Bites at Animal Planet

Monster Week

13 Jan

Fossils of Giant Ancient Crocodile Found in Tunisia

This is a massive discovery, both literally and figuratively. Paleontologists in Tunisia have found the fossil remains of the world's largest sea-dwelling crocodile, a species that before now had be completely unknown.

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The group, lead by Federico Fanti of the University of Bologna and supported by the National Geographic Society Committee for Research and Exploration, have named this new species Machimosaurus rex, or M. Rex for short. From the fossils they found, they have estimated that this prehistoric beast measured up to 30 feet long and weighed over 30 tons. The skull alone is five feet long. Their complete findings have been reported in the journal, Cretaceous Research.

"It's just big. It's almost the size of a bus," said Fanti to the Washington Post about the crocodile. "It definitely was at the top of the food chain at the time, at least in this particular locality."

The fossil was found just inches below the surface on the edge of the Sahara Desert in Tunisia.

While the sheer size of this crocodile is impressive, this discovery also rattles preconceived notions about mass extinctions during the Jurassic Period. While the group of crocodiles M. Rex belongs to were thought to have gone extinct 150 million years ago, these new findings show that M. Rex actually lived 130 million years ago. 

Fanti said that while previous studies hypothesized a mass extinction of marine reptiles between the Jurassic and Cretaceous periods, the discovery of M. Rex proves otherwise.

"That's leading us to consider the mass extinction theory is wrong and that we should better understand what's going on at the end of the Jurassic period," Fanti said.

M. Rex may be extinct, but there are still some monster crocs out there, just like the one Jeremy Wade came face-to-face with!

28 Oct

Surfer Finds Large Prehistoric Shark Tooth

Dodo Circular

(Guest post by Solon Kelleher from thedodo.com)

Remnants of the largest species of shark to have ever lived are now resurfacing — nearly 2.6 million years after the animal went extinct.

Several Megalodon teeth have been collected over recent weeks on the beaches of North Carolina. One of those teeth was found in Surf City by a man named Danny Bland, and it's about as big as a human hand.

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"I felt like I was a lottery winner," Bland said in an interview with WITN-TV. "I'm the first one to touch that since it fell out of his mouth back in the day."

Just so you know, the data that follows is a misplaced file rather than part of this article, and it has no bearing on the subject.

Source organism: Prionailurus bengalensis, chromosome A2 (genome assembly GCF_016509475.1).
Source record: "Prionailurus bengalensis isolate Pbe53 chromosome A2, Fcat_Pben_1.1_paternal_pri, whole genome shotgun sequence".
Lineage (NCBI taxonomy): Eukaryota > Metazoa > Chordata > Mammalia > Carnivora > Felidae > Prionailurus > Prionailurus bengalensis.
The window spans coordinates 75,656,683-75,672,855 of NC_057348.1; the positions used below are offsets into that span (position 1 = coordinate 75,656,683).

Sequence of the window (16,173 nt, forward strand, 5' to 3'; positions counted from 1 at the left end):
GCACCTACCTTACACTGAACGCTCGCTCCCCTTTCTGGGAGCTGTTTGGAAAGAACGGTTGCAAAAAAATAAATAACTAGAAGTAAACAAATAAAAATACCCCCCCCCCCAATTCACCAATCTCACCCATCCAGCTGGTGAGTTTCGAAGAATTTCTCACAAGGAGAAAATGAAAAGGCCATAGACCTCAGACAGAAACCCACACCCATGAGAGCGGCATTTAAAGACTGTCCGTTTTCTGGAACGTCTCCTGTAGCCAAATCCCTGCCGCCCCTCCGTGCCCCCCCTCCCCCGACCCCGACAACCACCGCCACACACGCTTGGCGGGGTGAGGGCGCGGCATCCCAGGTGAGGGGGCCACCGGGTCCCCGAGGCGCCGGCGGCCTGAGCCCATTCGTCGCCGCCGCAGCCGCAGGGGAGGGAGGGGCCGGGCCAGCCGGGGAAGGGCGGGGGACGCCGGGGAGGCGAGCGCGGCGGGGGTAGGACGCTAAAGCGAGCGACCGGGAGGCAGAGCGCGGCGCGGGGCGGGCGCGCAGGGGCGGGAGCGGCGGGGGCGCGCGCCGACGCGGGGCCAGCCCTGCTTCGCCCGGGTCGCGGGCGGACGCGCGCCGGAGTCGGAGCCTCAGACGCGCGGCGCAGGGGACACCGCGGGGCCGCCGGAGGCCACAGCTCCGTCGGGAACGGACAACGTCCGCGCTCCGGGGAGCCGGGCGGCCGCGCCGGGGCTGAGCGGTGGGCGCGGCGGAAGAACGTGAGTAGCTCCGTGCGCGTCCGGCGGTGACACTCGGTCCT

While it's common to find shark teeth on the beaches of North Carolina, finding Megalodon teeth is much rarer. However, recent stormy weather and beach renourishment projects have caused some of the ancient fossils to be kicked back up into the currents, according to WITN.

Continue reading >

13 Oct

Is This the Jersey Devil or Just a Well-Timed Halloween Prank?

 

Jersey-devil
Facebook/NJ.com

A Little Egg Harbor Township man is claiming that he spotted the fabled Jersey Devil in Galloway, N.J., while driving home from work.

"I was just driving past the golf course in Galloway on Route 9 and had to shake my head a few times when I thought I saw a llama," he wrote in an email to NJ.com. "If that wasn't enough, then it spread out leathery wings and flew off over the golf course."

Dave Black snapped several photos as the creature flew off, only one of which came out. He shared that one with NJ.com, claiming it was real and not something he had Photoshopped, according to the news outlet.

According to NJ.com, Black said one of his friends suggested that it could have been an owl carrying and flying away with some sort of animal, but Black says the animal he saw was about the size of a deer.

Continue reading >

23 Jul

Gorilla Has Had it Up to Here With People Watching Him

Dodo Circular

(Guest post by Ameena Schelling from thedodo.com)

This gorilla's tired of being stared at all day — and he's not afraid to show it.

A recent video, which was filmed at the Denver Zoo, shows an angry gorilla snapping at a zoo visitor. The visitor, Ryan Higley, stands in front of the glass as the great ape snacks on some lettuce, and the gorilla watches him right back out of the corner of his eye, seemingly annoyed.

At one point Higley lets out a kind chuckle — and the gorilla jumps p, slamming his fist into the window.

980x.jpg-5YouTube/Trent and the Lioness

It's not the first time an ape has shown his frustration in a zoo — even Higley's seen it before. A video he posted several months ago, also taken at the Denver Zoo, shows an angry silverback charging a crowd of chattering visitors, seemingly trying to chase them away.

Continue reading >

8 Jul

Flood Leaves 'River Monster' Stranded in Fence

Dodo Circular

(Guest post by Solon Kelleher from thedodo.com)

In May, waters around Dallas rose above normal levels. The Trinity River, which runs through the city, had retained so much rainfall that its depth more than doubled to 40 feet by the end of the month. Among the destroyed homes and human lives lost, wildlife were also affected by the rising waters.

Andrés Ruzo, a geoscientist and National Geographic explorer, captured this image of a recently deceased fish who'd gotten carried away by the floodwater — and, sadly, lodged in a fence.

Andrés Ruzo/National Geographic

The fish is part of a 100,000-year-old species. And even though he has a bit of a monstrous appearance, he's of course not a river monster at all. He's a juvenile longnose gar, a freshwater fish with a sizable population of over 100,000 adults in North America. Though other subspecies of gar can reach up to 10 feet long, this particular fish is 2 feet, which is about the subspecies's average size.